Cathcart’s Travels


Donaldson arrived September 3, 1795. Cathcart’s picture of his arrival was dismaying and did not augur well for the future of the delicate negotiations; the American agent, said Cathcart,

was a man upwards of fifty years old, of a forbiding countenance, and remarkably surly. This disposition was more sour’d by a fit of the gout and the roughness of the pavement, besides the length of the walk was sufficient to have tired the patience of a man in good health, follow’d as we were by a crowd of people to see what sort of an animal the American Ambassador was. … He was dress’d in decent plain Cloaths, a cocked hat… his right leg muffled in flannel, shod with a large velvet slipper, his right arm leaning on a crutch to support him. The weather was very warm; the agony which Donaldson was in occasion’d by the gout, & the mortification which he felt at being stared at, together with some children running across him, & sometimes jostling him, put him in a paroxism of rage which he endeavor’d to suppress, while the perspiration ran down both sides of his face and almost blinded him.

Donaldson’s physical problems were real enough. But no doubt much of his surliness and obstinacy was cultivated for the occasion, and his elusiveness was deliberate. European ambassadors visited the dey, kissed his hand, put money in their coffee cups with a flourish, and exchanged obsequies as part of the same game they all played together. Donaldson was not interested in international intrigue; he was interested only in obtaining a peace at the cheapest price possible. Using his gout for an excuse, he at first stayed away from the palace except for presenting his credentials. Cathcart actually was chief mediator, carrying Donaldson’s and the dey’s demands to each other, explaining one to the other. Donaldson’s formula worked, and in the end he won a treaty at a lower cost than he had been authorized to pay.

September 4 was a Friday, the Moslem sabbath, on which customarily no business was conducted. Nevertheless Cathcart persuaded the dey to receive Donaldson early in the morning. As Cathcart read and explained Donaldson’s credentials to the dey he remarked that all his promises had been fulfilled: the American ambassador had arrived and had power to negotiate a treaty.

“Yes,” said the dey, “but peace is not made yet.”

“That depends upon your Excellency entirely,” Cathcart observed. “But if you ask more than we have to give, no peace will be made, but if you ask within our limits peace may be concluded in four hours. …”

“It is the Sabbath,” said the dey, dismissing his visitors. “We will see about those affairs tomorrow.”

However, the dey recalled Cathcart shortly and ordered him to deliver his demand to Donaldson: $2,247,000 and two frigates for peace and ransom, an annual tribute of naval stores, and diplomatic presents amounting to what had been paid by Sweden, Denmark, and Holland.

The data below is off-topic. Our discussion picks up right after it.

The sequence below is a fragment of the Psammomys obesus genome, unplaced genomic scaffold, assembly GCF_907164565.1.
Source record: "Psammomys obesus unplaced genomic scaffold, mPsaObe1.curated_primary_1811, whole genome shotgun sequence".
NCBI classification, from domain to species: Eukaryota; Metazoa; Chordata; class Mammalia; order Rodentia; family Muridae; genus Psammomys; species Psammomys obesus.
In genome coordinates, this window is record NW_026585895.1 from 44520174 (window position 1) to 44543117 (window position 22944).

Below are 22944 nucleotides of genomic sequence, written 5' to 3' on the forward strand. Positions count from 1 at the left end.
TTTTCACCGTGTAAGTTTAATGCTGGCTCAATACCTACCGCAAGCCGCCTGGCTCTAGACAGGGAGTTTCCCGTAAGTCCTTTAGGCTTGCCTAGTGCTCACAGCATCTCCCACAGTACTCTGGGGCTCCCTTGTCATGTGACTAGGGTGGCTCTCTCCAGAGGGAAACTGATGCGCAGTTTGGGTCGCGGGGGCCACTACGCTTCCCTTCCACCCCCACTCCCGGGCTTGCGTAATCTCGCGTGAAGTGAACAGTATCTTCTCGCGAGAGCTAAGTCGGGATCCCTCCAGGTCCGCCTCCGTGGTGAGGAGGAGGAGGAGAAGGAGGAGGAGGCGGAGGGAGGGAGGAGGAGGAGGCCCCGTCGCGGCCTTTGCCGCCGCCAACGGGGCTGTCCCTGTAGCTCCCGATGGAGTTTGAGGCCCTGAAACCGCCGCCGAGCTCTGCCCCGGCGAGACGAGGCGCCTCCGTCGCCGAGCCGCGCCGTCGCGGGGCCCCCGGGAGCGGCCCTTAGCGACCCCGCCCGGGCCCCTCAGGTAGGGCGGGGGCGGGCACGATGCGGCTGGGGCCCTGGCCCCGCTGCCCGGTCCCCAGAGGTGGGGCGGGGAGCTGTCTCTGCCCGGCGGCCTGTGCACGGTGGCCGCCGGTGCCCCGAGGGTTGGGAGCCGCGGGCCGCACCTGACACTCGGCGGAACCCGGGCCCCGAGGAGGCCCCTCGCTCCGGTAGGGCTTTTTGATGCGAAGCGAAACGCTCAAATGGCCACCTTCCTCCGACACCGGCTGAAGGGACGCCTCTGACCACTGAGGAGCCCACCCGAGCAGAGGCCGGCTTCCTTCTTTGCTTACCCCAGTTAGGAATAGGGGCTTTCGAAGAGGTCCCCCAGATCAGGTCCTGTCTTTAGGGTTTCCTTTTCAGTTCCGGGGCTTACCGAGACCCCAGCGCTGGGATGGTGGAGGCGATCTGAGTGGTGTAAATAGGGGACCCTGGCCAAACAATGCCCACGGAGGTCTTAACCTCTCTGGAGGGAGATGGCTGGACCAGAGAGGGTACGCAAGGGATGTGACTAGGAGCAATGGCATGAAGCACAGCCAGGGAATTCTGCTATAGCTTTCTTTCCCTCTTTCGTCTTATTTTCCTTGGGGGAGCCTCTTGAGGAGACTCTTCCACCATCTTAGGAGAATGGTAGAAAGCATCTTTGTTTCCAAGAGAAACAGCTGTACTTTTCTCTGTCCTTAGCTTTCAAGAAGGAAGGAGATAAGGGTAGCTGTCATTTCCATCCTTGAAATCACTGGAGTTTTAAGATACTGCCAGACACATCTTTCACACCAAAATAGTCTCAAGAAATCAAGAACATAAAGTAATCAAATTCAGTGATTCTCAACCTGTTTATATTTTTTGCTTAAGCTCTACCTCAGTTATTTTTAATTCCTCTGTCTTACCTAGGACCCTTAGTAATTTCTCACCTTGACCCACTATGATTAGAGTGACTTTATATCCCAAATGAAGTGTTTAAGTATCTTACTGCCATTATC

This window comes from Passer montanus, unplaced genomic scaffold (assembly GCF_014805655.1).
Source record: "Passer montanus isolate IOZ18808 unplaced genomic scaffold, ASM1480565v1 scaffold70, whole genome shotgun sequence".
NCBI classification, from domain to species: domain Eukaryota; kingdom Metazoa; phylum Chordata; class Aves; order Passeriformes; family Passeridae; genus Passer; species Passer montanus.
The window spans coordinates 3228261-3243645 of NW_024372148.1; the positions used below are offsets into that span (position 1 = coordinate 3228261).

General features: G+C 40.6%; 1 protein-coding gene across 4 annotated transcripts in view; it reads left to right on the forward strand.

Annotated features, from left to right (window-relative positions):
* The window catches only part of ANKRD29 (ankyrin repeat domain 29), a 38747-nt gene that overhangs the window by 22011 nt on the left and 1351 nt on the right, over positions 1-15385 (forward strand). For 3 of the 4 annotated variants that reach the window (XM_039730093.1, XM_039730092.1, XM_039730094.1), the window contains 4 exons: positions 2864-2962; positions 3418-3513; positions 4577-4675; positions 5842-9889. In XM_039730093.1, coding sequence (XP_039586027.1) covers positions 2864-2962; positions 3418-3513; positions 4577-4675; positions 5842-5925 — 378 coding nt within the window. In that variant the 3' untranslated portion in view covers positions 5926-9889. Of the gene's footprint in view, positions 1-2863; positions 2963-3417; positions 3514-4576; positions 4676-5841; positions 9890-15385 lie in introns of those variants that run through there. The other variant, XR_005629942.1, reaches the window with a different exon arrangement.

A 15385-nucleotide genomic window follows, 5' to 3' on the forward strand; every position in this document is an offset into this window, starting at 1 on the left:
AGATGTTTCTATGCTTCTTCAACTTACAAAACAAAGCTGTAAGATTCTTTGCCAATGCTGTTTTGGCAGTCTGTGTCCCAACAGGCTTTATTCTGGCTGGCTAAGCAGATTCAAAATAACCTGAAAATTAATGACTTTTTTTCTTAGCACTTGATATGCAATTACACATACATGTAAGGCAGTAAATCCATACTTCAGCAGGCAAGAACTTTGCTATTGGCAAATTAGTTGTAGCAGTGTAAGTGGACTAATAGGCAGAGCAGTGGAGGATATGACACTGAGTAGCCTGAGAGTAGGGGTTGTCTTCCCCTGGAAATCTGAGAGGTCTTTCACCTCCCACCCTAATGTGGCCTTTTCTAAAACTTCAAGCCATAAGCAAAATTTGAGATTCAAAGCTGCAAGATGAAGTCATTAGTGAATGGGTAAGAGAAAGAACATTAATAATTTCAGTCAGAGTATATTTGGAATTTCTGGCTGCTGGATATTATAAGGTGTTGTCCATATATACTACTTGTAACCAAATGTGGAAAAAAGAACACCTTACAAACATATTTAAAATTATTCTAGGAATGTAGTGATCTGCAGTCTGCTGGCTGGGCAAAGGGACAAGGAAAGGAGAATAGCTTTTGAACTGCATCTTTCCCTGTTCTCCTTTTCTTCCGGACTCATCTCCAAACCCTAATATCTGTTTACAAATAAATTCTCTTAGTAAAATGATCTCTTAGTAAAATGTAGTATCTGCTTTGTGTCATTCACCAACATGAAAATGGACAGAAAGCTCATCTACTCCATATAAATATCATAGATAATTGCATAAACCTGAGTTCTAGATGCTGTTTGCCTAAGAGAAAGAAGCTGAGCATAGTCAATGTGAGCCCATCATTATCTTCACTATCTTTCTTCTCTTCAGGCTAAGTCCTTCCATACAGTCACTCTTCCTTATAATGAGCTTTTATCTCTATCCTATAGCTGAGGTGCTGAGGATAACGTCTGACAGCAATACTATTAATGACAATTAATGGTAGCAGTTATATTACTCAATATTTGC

Donaldson despaired, although his depression may not have been so deep as his words and expression indicated. The dey’s demand was, of course, impossible; but he figured that if his opening bid was low enough, perhaps—just perhaps—he and the dey might be able to bargain to a compromise figure within the authorized amount. Donaldson told no one, not even Cathcart, that he could spend eight hundred thousand dollars. Instead he raged and shouted that it had been a mistake to come to Algiers at all and that any offer he could make would seem like an insult to the dey.

Pierre Skjoldebrand, the Swedish consul, who had befriended the Americans in captivity, viewed the dey’s demands similarly. He realized the dey was only testing, that this was part of the formality of negotiation. He urged Donaldson to make some counteroffer, however small.

Cathcart and Captain O’Brien, now prisoners for ten years, agreed. Looking at the situation from the perspective of weary captives, they hoped Donaldson would not pack his bags and go home without at least an attempt at negotiation.

Donaldson finally consented, and Cathcart took the American’s offer to the dey: in contrast to the demand, a pitifully small $543,000 for both peace and ransom.

The dey’s reaction could probably have been heard in the harbor. First he leered contemptuously, then broke into a rage.

“What do you mean by bringing such proposals to me! Do you mean to make a game of me?” he thundered.

“No,” Cathcart replied, as truthfully as he knew the truth, “these are the American Ambassadors proposals, not mine, his powers are limited and he can offer no more, & this offer is more than you got from the Dutch.”

“You are a liar, and an infidel,” the dey roared. “Your ambassadors powers are not limited, for the French Consul has sent to inform me that he has Carte Blanche and can give what he pleases for peace.”